Posts Tagged fire department receives federal grant

Niles Fire Department news

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A new Mako Air Compressor used to fill firefighters’ oxygen tanks was installed at Niles Fire Station No. 2 late last month thanks to a $55,000 competitive federal grant awarded a year ago.

The federal grant, applied for in 2017, required a 10 percent local match, meaning the village paid a little more than $5,600 for the machine including installation. The $55,000 Federal Emergency Management Agency, U.S. Dept. of Homeland Security Assistance To Firefighters grant paid the remaining costs for the compressor.

Before the new unit was installed Aug. 21, firefighters used one air compressor to fill tanks at Station 3 on Jarvis Avenue. Station 2 is located at Dempster Street and Cumberland Avenue. Transporting and topping off oxygen air bottles at Station 3 on a regular basis was inefficient and wasted about 40 minutes in driving time between the two fire stations. The new system will improve readiness and save time and money.

Recently the department was awarded a $56,000 grant from the same program, applied for in 2018, for cardiovascular fitness equipment, which would need to be purchased and installed before Aug. 21, 2020.

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Champaign Fire Department news

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 The U.S. Department of Homeland Security’s (DHS) Federal Emergency Management Agency (FEMA) in cooperation with the U.S. Fire Administration (USFA) has awarded two Assistance to Firefighters (AFG) grants totaling $411,597.52 to the Champaign Fire Department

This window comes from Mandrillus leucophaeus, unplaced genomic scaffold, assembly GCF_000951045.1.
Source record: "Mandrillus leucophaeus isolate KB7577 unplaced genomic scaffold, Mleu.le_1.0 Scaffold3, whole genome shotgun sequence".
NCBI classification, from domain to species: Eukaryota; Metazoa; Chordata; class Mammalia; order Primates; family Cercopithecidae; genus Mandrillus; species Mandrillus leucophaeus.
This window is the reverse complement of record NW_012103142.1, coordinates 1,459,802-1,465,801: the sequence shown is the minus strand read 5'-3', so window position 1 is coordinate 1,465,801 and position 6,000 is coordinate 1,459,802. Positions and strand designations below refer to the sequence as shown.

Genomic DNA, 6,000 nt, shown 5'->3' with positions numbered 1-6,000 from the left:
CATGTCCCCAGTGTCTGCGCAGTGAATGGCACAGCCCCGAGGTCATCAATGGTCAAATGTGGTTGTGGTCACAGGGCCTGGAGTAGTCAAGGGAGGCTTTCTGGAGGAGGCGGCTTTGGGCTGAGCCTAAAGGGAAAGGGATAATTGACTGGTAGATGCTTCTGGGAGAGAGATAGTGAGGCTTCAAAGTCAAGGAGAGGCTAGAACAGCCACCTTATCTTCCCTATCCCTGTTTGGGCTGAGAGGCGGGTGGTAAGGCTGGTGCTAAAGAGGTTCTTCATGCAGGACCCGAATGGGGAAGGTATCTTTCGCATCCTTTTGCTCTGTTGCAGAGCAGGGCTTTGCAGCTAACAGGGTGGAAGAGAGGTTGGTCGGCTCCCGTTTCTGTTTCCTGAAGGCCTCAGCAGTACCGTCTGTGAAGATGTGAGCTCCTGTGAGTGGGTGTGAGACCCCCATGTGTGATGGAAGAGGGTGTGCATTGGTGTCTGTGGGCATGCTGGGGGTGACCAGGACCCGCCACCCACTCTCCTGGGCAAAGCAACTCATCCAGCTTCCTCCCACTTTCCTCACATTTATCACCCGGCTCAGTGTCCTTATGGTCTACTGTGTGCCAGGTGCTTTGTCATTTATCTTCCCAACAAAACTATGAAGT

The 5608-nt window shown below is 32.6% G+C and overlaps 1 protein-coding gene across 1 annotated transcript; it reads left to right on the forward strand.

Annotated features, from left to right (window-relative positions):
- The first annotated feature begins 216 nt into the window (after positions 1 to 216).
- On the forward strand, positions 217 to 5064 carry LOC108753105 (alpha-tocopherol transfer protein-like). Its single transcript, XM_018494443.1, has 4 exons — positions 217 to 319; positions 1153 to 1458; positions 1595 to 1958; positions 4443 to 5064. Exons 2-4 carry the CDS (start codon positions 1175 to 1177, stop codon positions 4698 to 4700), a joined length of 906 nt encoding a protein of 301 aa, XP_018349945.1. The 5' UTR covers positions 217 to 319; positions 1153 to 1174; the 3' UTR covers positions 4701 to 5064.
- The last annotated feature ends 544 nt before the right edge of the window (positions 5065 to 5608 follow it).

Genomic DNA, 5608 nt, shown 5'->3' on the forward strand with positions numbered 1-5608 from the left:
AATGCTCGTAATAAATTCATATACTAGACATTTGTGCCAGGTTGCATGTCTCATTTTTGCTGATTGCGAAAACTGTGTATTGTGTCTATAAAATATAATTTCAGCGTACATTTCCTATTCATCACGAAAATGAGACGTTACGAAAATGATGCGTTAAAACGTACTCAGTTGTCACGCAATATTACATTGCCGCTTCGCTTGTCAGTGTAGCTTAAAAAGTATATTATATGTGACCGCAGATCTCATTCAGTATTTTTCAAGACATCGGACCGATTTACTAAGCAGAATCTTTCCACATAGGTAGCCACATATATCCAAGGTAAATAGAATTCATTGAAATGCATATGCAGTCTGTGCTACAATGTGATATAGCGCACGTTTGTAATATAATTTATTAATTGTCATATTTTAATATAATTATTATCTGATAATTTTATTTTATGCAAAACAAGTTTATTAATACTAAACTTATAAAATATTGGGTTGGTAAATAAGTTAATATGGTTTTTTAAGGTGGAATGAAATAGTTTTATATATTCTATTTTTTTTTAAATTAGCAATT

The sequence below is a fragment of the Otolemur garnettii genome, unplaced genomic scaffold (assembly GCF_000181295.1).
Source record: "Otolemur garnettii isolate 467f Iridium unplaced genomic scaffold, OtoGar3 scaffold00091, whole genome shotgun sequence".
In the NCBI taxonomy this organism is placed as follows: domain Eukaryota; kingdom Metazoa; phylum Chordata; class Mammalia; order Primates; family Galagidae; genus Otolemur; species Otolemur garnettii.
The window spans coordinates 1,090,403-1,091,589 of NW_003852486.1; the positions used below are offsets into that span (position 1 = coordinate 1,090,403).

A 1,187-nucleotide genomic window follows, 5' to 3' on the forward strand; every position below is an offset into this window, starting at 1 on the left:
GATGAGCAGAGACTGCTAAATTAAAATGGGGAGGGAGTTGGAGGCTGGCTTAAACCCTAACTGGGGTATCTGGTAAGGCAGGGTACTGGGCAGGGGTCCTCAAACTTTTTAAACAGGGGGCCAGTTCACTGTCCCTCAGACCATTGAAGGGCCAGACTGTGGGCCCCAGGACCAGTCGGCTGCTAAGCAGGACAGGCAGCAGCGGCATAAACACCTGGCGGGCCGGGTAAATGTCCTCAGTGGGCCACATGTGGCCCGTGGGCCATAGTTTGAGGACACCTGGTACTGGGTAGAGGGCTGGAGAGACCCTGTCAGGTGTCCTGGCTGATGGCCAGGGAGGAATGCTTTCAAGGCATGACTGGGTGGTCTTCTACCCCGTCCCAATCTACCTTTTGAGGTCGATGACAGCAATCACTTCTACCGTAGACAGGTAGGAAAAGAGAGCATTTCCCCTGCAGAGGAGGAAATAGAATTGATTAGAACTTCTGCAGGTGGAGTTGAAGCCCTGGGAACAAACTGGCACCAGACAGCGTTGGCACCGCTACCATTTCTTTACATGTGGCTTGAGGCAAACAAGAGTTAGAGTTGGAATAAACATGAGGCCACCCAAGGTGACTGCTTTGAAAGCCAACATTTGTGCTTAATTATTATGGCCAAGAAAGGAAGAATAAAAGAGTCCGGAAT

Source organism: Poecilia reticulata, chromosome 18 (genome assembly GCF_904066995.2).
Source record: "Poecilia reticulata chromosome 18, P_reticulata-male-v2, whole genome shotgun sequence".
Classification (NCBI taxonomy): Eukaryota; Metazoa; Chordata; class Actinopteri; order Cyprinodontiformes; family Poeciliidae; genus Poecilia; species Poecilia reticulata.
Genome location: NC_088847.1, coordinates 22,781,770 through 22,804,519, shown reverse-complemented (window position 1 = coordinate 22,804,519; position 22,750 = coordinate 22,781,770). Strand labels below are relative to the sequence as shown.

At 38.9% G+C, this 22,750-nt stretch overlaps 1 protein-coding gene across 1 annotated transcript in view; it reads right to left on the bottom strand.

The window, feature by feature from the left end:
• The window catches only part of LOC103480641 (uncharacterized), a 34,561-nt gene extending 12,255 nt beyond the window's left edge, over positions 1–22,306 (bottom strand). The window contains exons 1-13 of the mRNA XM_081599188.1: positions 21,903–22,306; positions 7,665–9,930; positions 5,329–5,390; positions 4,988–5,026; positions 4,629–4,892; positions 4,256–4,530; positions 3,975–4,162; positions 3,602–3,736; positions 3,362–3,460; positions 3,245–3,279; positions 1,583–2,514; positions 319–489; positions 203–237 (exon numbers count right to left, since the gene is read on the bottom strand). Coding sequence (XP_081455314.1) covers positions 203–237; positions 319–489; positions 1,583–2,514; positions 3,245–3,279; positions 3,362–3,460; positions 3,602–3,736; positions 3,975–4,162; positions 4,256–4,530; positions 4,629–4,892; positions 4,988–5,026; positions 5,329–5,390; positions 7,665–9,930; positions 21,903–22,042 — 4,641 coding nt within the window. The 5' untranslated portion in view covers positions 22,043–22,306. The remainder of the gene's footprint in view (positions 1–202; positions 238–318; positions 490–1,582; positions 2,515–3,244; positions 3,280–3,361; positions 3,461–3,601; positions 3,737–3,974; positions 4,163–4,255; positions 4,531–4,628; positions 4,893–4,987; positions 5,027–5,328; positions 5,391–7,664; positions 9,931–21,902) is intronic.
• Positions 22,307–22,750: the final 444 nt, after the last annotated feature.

The first grant of $272,311.81 is in the Operations & Safety program. It provides cancer, physical, and mental health screenings and resources for emergency personnel. The second grant of $139,285.71 is in the Fire Prevention & Safety program and will go towards purchasing a fire safety house trailer used for educational safety demonstrations.

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Elgin Fire Department news

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The Elgin Fire Department intends to use a $72,000 grant from the Federal Emergency Management Agency to purchase state-of-the-art equipment to be used when performing CPR.

The city council Wednesday night is set to move along for final approval the purchase from Michigan-based Stryker for $79,400, with $7,200 of the money coming from the fire department’s capital budget. Stryker is the owner of Washington-based Physio-Control, which makes the system.

We will be getting five of the systems, one for every frontline ambulance,” Fire Chief Dave Schmidt said Tuesday.

“It’s great tool to have in the community,” said Dr. Mohammad Zaman, Medical Director, CEP America, Presence St. Joseph Hospital Elgin.

The systems are designed to provide consistent, high-quality mechanical chest compressions that meet the American Heart Association standards for rate, depth and speed. Part of the apparatus goes under a person’s back, while the other part wraps over a person’s chest and holds a device which applies the compressions, which can be adjusted to the size of the person.

The Lucas Chest Compression System the department plans to buy allows firefighters to keep CPR going while a patient is on a stretcher and while the patient is being moved, even up or down stairs.